# Superior implicit differentiation, prove answer.

• Sakha
In summary, the given equation 2XY = Y^2 can be simplified to y''2 = (y^2-2xy)/(y-x)^3 by substituting the values of dy/dx and d^2y/dx^2. However, there may be an error in the given solution as the final expression does not match with the simplified equation.
Sakha

## Homework Statement

$$2XY = Y^2 prove that y''2 = \frac{y^{2}-2xy}{(y-x)^3}$$
EDIT: Sorry, don't know how to insert a space in Latex.

## The Attempt at a Solution

$$2y+2x \frac{dy}{dx} = 2y \frac{dy}{dx}$$
$$\frac{dy}{dx}(2y-2x) = 2y$$
$$\frac{dy}{dx}= \frac{y}{y-x}$$
$$\frac{d^2y}{dx^2}=\frac{\frac{dy}{dx}(y-x)-(\frac{dy}{dx}-1)y}{(y-x)^2}$$
$$\frac{d^2y}{dx^2}= \frac{y^2}{(y-x)^3}$$Is my work correct? If yes, then the question itself is wrong.
In the original equation (2XY = Y2) does it matters that the letters are caps?

Your work is correct up to the last line. But the given solution is the correct one. Looks like something went wrong when you substituted your expression for dy/dx in and simplified.

Plugging in gives me:
((y/y-x)(y-x)-((y/y-x)-1)y)/((y-x)2)
Simplifiying:
(y-(y2/(y-x))-y))/((y-x)2)
(-y2/(y-x))/((y-x)2)

Different than my first try (now it's negative), but still I don't know how to the the -2xy in there.

Sakha said:
Plugging in gives me:
((y/y-x)(y-x)-((y/y-x)-1)y)/((y-x)2)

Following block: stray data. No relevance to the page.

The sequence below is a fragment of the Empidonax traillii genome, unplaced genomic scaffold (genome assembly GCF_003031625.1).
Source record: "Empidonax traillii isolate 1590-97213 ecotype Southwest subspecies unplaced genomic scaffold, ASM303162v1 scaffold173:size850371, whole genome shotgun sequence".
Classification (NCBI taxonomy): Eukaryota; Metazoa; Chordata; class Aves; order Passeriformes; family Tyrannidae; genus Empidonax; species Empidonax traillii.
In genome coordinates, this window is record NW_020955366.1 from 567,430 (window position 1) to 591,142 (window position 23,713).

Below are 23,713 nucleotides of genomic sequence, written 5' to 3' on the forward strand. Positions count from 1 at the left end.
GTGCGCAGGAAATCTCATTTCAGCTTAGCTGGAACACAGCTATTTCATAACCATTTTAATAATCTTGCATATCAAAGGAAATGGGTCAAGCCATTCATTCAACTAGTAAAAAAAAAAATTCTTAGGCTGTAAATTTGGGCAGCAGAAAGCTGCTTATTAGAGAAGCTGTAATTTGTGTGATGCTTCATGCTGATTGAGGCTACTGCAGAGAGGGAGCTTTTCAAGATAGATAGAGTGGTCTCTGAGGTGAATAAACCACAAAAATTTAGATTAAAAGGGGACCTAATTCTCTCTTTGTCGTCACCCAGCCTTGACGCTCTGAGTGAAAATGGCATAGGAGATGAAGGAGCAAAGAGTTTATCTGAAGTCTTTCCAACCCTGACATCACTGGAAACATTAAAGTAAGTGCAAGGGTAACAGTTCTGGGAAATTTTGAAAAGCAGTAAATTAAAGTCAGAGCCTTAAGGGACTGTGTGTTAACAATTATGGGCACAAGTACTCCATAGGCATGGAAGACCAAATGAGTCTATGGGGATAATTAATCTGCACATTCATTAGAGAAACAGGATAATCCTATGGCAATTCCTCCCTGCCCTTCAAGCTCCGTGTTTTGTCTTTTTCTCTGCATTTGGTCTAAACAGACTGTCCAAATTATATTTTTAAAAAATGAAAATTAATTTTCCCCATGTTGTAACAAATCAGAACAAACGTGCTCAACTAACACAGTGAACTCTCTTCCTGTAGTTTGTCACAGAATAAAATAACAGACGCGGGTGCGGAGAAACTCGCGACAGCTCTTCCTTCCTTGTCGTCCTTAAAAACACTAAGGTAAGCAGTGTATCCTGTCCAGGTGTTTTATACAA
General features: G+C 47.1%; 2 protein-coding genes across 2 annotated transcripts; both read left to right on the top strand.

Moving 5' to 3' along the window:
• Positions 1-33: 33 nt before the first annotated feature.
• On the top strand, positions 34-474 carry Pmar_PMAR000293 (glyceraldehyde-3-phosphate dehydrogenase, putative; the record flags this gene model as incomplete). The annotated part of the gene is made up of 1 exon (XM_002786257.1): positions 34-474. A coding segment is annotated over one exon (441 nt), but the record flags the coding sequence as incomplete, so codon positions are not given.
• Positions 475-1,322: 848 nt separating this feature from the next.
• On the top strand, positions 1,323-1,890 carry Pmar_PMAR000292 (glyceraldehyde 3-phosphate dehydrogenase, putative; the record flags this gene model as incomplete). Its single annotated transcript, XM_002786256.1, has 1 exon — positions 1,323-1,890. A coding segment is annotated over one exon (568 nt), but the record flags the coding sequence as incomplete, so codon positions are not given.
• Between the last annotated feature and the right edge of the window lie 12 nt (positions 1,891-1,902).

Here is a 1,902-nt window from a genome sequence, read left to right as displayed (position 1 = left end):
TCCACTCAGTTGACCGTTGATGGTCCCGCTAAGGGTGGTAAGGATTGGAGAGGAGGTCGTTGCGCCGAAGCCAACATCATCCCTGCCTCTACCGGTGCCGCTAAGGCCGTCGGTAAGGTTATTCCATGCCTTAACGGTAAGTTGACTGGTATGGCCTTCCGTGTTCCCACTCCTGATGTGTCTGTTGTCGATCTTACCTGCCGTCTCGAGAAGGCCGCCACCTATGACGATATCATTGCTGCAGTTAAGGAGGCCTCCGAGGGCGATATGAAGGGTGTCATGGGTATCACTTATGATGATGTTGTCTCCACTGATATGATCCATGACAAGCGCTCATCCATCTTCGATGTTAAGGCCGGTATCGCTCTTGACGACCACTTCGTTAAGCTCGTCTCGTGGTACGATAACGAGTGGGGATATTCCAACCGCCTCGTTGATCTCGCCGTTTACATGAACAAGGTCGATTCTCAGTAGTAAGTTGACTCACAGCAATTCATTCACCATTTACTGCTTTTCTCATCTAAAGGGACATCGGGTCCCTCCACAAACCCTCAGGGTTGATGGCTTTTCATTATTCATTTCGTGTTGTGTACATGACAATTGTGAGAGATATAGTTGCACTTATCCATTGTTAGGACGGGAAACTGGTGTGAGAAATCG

Simplifiying:
(y-(y2/(y-x))-y))/((y-x)2)
(-y2/(y-x))/((y-x)2)

Different than my first try (now it's negative), but still I don't know how to the the -2xy in there.

In y-(y^2/(y-x)-y) the y's don't cancel. It's minus of a minus.

Got it, my mistake was that I moved the (y-x) that was in the numerator as a denumerator before adding fractions. And the wrong minus of a minus that you pointed.
Thanks.

## 1. What is implicit differentiation?

Implicit differentiation is a mathematical technique used to find the derivative of a function that is not expressed in the form of y = f(x). Instead, the function is expressed as an equation that relates x and y, and the derivative is found with respect to x.

## 2. How is implicit differentiation different from explicit differentiation?

Explicit differentiation is used to find the derivative of a function that is expressed in the form of y = f(x), where y is isolated on one side of the equation. Implicit differentiation is used for functions that cannot be easily solved for y and require the use of the chain rule.

## 3. What are the steps for performing implicit differentiation?

The steps for implicit differentiation are as follows:
1. Differentiate both sides of the equation with respect to x.
2. Use the chain rule to differentiate any terms with y in them.
3. Collect all terms with dy/dx on one side of the equation.
4. Solve for dy/dx.

## 4. Why is implicit differentiation useful?

Implicit differentiation is useful because it allows us to find the derivative of functions that cannot be solved for y in terms of x. This is important in many areas of mathematics and science, such as physics, engineering, and economics.

## 5. Can you provide an example of a problem where implicit differentiation is used?

One example of a problem where implicit differentiation is used is finding the slope of a tangent line to a curve that is not expressed in the form of y = f(x). This is often seen in physics problems involving motion, where the position of an object is given as a function of time, and the velocity (or slope of the tangent line) needs to be determined using implicit differentiation.

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